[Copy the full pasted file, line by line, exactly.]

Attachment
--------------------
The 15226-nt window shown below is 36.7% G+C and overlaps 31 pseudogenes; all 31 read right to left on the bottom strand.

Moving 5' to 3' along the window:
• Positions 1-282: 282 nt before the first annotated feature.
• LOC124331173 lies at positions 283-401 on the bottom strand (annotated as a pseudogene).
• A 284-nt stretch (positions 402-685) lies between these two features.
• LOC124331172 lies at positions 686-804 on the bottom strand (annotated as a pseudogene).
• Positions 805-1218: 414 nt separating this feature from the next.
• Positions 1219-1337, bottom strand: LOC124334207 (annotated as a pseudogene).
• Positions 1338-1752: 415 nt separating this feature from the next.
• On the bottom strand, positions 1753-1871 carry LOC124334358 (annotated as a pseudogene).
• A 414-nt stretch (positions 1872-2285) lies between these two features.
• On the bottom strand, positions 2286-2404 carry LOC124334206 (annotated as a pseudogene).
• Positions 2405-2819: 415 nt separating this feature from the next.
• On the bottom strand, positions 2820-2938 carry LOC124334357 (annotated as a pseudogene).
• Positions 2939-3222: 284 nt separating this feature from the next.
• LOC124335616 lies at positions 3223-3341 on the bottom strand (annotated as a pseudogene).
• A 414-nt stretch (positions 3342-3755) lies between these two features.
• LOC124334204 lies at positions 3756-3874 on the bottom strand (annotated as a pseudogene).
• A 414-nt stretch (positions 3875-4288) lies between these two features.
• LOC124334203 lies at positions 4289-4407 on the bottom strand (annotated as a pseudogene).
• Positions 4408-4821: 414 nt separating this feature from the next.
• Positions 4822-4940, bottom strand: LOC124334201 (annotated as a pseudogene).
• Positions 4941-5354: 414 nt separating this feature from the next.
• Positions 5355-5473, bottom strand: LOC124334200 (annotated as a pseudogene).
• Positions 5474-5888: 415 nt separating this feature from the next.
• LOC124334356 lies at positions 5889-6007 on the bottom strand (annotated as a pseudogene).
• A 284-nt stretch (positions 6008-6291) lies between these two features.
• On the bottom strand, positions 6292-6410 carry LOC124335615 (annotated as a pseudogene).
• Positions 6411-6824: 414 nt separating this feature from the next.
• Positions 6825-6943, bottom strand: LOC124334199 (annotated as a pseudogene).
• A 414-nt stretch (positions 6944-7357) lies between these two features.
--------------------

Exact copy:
The 15226-nt window shown below is 36.7% G+C and overlaps 31 pseudogenes; all 31 read right to left on the bottom strand.

Moving 5' to 3' along the window:
• Positions 1-282: 282 nt before the first annotated feature.
• LOC124331173 lies at positions 283-401 on the bottom strand (annotated as a pseudogene).
• A 284-nt stretch (positions 402-685) lies between these two features.
• LOC124331172 lies at positions 686-804 on the bottom strand (annotated as a pseudogene).
• Positions 805-1218: 414 nt separating this feature from the next.
• Positions 1219-1337, bottom strand: LOC124334207 (annotated as a pseudogene).
• Positions 1338-1752: 415 nt separating this feature from the next.
• On the bottom strand, positions 1753-1871 carry LOC124334358 (annotated as a pseudogene).
• A 414-nt stretch (positions 1872-2285) lies between these two features.
• On the bottom strand, positions 2286-2404 carry LOC124334206 (annotated as a pseudogene).
• Positions 2405-2819: 415 nt separating this feature from the next.
• On the bottom strand, positions 2820-2938 carry LOC124334357 (annotated as a pseudogene).
• Positions 2939-3222: 284 nt separating this feature from the next.
• LOC124335616 lies at positions 3223-3341 on the bottom strand (annotated as a pseudogene).
• A 414-nt stretch (positions 3342-3755) lies between these two features.
• LOC124334204 lies at positions 3756-3874 on the bottom strand (annotated as a pseudogene).
• A 414-nt stretch (positions 3875-4288) lies between these two features.
• LOC124334203 lies at positions 4289-4407 on the bottom strand (annotated as a pseudogene).
• Positions 4408-4821: 414 nt separating this feature from the next.
• Positions 4822-4940, bottom strand: LOC124334201 (annotated as a pseudogene).
• Positions 4941-5354: 414 nt separating this feature from the next.
• Positions 5355-5473, bottom strand: LOC124334200 (annotated as a pseudogene).
• Positions 5474-5888: 415 nt separating this feature from the next.
• LOC124334356 lies at positions 5889-6007 on the bottom strand (annotated as a pseudogene).
• A 284-nt stretch (positions 6008-6291) lies between these two features.
• On the bottom strand, positions 6292-6410 carry LOC124335615 (annotated as a pseudogene).
• Positions 6411-6824: 414 nt separating this feature from the next.
• Positions 6825-6943, bottom strand: LOC124334199 (annotated as a pseudogene).
• A 414-nt stretch (positions 6944-7357) lies between these two features.